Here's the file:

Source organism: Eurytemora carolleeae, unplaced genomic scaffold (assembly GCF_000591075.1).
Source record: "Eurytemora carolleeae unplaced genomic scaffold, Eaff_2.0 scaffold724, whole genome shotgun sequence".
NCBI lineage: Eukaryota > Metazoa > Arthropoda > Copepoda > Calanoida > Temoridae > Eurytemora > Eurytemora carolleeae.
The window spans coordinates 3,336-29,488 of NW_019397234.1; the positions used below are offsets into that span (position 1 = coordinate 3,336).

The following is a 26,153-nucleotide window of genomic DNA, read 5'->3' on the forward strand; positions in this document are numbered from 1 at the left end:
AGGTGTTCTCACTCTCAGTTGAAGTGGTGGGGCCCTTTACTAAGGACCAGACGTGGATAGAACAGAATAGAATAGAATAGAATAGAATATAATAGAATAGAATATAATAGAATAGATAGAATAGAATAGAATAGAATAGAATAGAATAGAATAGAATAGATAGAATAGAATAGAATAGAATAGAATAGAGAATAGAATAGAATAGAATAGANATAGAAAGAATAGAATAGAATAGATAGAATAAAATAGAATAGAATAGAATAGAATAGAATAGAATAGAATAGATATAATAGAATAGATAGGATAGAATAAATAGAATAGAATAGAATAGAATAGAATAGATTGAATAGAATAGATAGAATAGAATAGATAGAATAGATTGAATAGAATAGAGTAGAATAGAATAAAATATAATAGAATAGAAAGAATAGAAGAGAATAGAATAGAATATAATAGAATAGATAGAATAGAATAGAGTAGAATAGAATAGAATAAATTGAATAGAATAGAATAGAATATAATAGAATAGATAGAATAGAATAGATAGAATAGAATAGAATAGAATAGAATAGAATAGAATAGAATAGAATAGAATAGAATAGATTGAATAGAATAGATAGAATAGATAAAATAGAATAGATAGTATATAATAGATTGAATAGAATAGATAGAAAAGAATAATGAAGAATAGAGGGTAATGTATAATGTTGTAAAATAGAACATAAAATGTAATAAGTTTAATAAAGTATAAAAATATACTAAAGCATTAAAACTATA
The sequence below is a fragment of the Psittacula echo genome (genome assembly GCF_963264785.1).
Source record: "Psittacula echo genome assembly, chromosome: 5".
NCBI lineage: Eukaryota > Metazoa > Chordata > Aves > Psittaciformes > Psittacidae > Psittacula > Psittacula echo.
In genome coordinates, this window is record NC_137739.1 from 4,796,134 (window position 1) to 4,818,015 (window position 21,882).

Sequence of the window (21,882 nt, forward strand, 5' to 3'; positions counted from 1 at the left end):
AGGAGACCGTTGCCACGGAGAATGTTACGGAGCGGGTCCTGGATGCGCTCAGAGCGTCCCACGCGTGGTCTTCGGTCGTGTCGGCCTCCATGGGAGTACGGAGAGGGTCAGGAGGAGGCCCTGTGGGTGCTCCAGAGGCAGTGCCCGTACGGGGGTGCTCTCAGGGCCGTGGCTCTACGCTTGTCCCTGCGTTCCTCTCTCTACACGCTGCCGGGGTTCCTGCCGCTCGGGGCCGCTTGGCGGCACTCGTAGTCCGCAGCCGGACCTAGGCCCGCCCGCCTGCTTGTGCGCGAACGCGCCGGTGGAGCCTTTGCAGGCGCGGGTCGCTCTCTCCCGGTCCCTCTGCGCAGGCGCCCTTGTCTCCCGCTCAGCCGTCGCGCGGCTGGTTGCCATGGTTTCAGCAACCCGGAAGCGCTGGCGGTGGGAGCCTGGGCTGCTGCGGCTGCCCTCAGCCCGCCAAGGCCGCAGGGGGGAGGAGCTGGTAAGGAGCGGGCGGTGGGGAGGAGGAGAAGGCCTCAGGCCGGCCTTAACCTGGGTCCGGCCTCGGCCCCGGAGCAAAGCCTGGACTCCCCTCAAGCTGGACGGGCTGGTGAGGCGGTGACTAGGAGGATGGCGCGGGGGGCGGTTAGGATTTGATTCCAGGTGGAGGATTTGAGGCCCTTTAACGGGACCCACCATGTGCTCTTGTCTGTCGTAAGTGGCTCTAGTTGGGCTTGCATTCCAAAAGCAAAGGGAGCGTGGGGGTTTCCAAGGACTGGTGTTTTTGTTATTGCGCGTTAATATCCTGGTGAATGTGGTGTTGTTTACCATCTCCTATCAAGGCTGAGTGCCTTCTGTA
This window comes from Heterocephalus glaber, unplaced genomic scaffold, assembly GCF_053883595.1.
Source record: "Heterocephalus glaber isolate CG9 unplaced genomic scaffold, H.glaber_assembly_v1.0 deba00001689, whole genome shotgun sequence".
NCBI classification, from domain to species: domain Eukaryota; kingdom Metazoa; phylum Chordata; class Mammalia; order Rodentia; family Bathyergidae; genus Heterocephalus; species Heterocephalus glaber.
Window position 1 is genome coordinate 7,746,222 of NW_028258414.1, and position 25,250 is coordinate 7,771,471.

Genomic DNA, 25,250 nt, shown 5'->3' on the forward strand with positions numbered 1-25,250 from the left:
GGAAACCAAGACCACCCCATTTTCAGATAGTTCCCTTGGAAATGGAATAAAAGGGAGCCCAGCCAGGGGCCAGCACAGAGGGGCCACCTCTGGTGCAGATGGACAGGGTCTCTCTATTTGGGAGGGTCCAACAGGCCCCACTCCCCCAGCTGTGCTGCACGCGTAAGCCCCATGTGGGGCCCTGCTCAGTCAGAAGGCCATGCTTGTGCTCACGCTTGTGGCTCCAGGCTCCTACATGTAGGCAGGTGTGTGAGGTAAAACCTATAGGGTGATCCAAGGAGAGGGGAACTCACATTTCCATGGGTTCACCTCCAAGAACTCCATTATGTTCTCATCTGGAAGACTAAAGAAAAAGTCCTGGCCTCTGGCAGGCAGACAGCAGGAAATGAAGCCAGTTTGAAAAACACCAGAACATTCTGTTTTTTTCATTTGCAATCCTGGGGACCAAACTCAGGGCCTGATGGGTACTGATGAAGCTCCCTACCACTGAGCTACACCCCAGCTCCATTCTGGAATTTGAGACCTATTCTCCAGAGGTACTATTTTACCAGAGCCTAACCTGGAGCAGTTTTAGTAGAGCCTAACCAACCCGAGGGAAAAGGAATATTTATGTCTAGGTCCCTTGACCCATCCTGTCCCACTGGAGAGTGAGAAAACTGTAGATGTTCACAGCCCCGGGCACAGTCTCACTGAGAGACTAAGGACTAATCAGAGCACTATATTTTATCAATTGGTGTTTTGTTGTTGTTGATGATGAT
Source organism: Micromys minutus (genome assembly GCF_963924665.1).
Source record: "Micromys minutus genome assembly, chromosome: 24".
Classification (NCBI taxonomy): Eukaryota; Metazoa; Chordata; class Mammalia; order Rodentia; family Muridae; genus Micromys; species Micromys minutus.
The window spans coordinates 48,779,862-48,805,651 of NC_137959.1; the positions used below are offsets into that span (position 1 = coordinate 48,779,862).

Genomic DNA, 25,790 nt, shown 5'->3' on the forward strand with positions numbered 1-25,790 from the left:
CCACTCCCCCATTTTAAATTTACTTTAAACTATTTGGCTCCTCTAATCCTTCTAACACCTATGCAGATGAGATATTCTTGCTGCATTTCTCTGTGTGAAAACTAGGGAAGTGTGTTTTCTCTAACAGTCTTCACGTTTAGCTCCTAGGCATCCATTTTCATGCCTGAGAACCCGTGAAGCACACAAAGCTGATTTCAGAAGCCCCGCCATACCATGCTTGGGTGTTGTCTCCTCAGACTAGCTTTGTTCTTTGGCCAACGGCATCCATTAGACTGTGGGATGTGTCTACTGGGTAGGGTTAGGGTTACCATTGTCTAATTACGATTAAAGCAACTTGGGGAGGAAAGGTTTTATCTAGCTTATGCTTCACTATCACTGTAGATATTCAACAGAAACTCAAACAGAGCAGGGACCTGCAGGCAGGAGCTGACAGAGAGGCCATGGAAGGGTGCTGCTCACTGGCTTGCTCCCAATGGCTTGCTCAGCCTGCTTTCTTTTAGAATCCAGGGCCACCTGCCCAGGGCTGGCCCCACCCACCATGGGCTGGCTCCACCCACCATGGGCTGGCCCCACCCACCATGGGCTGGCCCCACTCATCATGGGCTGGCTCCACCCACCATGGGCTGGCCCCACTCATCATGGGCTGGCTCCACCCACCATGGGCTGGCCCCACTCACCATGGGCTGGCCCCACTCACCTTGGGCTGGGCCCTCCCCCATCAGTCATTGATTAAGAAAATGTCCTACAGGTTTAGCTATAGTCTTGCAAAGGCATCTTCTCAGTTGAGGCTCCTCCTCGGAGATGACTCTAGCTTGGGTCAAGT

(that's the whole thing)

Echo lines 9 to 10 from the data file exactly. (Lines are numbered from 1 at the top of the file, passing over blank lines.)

NCBI lineage: Eukaryota > Metazoa > Chordata > Aves > Psittaciformes > Psittacidae > Psittacula > Psittacula echo.
In genome coordinates, this window is record NC_137739.1 from 4,796,134 (window position 1) to 4,818,015 (window position 21,882).